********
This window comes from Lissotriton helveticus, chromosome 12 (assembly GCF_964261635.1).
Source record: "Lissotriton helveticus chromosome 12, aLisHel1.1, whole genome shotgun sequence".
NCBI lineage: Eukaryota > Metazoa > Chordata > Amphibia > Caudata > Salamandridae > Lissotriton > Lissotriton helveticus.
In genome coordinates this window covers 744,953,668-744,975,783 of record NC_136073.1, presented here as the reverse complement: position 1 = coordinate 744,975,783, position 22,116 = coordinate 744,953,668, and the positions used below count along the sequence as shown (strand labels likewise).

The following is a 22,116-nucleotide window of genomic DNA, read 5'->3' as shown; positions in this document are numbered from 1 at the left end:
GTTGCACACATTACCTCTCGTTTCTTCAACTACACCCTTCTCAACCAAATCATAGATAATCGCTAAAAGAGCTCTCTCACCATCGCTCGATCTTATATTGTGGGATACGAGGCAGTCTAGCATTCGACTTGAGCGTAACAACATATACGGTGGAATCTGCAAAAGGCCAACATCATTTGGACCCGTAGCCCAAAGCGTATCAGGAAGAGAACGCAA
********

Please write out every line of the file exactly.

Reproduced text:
This window comes from Lissotriton helveticus, chromosome 12 (assembly GCF_964261635.1).
Source record: "Lissotriton helveticus chromosome 12, aLisHel1.1, whole genome shotgun sequence".
NCBI lineage: Eukaryota > Metazoa > Chordata > Amphibia > Caudata > Salamandridae > Lissotriton > Lissotriton helveticus.
In genome coordinates this window covers 744,953,668-744,975,783 of record NC_136073.1, presented here as the reverse complement: position 1 = coordinate 744,975,783, position 22,116 = coordinate 744,953,668, and the positions used below count along the sequence as shown (strand labels likewise).

The following is a 22,116-nucleotide window of genomic DNA, read 5'->3' as shown; positions in this document are numbered from 1 at the left end:
GTTGCACACATTACCTCTCGTTTCTTCAACTACACCCTTCTCAACCAAATCATAGATAATCGCTAAAAGAGCTCTCTCACCATCGCTCGATCTTATATTGTGGGATACGAGGCAGTCTAGCATTCGACTTGAGCGTAACAACATATACGGTGGAATCTGCAAAAGGCCAACATCATTTGGACCCGTAGCCCAAAGCGTATCAGGAAGAGAACGCAA